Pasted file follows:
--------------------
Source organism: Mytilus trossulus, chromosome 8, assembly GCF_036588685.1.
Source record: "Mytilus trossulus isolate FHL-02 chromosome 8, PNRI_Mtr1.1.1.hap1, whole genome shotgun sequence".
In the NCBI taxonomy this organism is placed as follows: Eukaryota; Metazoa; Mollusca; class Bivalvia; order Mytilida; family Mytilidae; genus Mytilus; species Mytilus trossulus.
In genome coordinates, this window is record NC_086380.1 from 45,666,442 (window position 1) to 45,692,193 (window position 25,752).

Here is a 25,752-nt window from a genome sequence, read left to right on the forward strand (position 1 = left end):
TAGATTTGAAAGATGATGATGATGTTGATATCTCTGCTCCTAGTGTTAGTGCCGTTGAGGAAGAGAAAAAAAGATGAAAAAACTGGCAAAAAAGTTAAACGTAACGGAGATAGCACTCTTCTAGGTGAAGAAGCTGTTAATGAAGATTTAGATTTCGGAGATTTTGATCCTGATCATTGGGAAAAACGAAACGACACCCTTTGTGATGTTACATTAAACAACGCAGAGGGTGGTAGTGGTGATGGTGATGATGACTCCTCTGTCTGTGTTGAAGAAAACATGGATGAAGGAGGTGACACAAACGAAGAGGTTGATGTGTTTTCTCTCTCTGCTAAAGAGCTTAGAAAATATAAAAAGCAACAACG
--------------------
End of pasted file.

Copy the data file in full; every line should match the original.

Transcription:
Source organism: Mytilus trossulus, chromosome 8, assembly GCF_036588685.1.
Source record: "Mytilus trossulus isolate FHL-02 chromosome 8, PNRI_Mtr1.1.1.hap1, whole genome shotgun sequence".
In the NCBI taxonomy this organism is placed as follows: Eukaryota; Metazoa; Mollusca; class Bivalvia; order Mytilida; family Mytilidae; genus Mytilus; species Mytilus trossulus.
In genome coordinates, this window is record NC_086380.1 from 45,666,442 (window position 1) to 45,692,193 (window position 25,752).

Here is a 25,752-nt window from a genome sequence, read left to right on the forward strand (position 1 = left end):
TAGATTTGAAAGATGATGATGATGTTGATATCTCTGCTCCTAGTGTTAGTGCCGTTGAGGAAGAGAAAAAAAGATGAAAAAACTGGCAAAAAAGTTAAACGTAACGGAGATAGCACTCTTCTAGGTGAAGAAGCTGTTAATGAAGATTTAGATTTCGGAGATTTTGATCCTGATCATTGGGAAAAACGAAACGACACCCTTTGTGATGTTACATTAAACAACGCAGAGGGTGGTAGTGGTGATGGTGATGATGACTCCTCTGTCTGTGTTGAAGAAAACATGGATGAAGGAGGTGACACAAACGAAGAGGTTGATGTGTTTTCTCTCTCTGCTAAAGAGCTTAGAAAATATAAAAAGCAACAACG